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Oil surges, retreats on possible OPEC cut
September 29, 2016, 7:42 am

Organization of Petroleum Producing Countries (OPEC) Secretary General Mohammad Sanusi Barkindo (R) and President of OPEC Mohammed Bin Saleh Al-Sada have called the production cut agreement "historic" [Xinhua]

Organization of Petroleum Producing Countries (OPEC) Secretary General Mohammad Sanusi Barkindo (R) and President of OPEC Mohammed Bin Saleh Al-Sada have called the production cut agreement “historic” [Xinhua]


Oil prices surged early Thursday after the firmest report yet that oil producers were close to implement a production cut to stabilize markets.

Meeting on the sidelines of the 15th International Energy Forum in Algeirs, the Organization of Petroleum Exporting Countries (OPEC) agreed on Wednesday to reduce their oil output to 32.5 million barrels per day (bpd) from the current production levels of around 33.24 million bpd.

Oil prices reacted immediately to the first prospective production cut in eight years. International benchmark Brent Crude rose about six per cent in late trading Wednesday but retreated slightly in Asian trading by 0.76 per cent to $48.32 at press time.

US benchmark West Texas Intermediate also rose before scaling down by 0.40 per cent to $46.84 per cent.

This comes following a proposition by Algeria on Wednesday to cut the oil outputs of the group in order to regulate the slumping market, local media reported.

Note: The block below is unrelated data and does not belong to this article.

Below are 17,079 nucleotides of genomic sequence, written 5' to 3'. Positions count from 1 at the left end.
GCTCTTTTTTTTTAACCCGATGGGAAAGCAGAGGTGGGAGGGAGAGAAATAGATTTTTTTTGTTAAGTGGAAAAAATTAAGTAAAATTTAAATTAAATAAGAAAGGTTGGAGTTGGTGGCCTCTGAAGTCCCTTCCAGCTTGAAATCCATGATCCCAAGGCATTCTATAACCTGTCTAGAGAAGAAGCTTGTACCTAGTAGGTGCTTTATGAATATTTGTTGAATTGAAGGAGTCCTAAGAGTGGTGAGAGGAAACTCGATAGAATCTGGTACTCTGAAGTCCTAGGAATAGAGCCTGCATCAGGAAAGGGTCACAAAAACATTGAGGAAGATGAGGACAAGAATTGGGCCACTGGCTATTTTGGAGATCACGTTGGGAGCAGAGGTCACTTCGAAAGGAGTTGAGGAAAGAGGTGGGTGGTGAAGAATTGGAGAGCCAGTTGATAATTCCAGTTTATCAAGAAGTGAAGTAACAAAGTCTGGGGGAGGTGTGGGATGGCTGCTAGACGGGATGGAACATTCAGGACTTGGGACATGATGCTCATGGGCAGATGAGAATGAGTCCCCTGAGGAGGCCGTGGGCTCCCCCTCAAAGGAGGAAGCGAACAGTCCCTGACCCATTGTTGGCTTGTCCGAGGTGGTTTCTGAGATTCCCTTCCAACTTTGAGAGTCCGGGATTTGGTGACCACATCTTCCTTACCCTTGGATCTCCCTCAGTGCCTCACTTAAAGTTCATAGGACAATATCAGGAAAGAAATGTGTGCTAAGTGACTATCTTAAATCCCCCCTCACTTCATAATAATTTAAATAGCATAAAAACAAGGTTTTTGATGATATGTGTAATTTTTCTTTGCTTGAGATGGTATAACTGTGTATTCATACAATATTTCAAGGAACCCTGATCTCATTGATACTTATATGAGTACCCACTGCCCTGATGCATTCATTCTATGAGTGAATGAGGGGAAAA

“OPEC made an exceptional decision today … After two and a half years, OPEC reached consensus to manage the market,” said Iranian Oil Minister Bijan Zanganeh.

The group will reportedly agree on concrete levels of production for each country at their next formal meeting in Vienna November.

But some analysts are warning that the cut may be token. Reducing daily output for all 14 members by a cumulative 750,000 to 900,000 barrels may be insufficient to return oil prices above the $60 bpd mark as some had predicted for 2017.

OPEC is already producing over its previously agreed level of 31.5 million bpd.

It is also unclear which countries would have to make the cut. Iran, for example, has insisted it will make no production cuts as it tries to revive its oil industry to pre-sanctions levels.

The BRICS Post with inputs from Agencies

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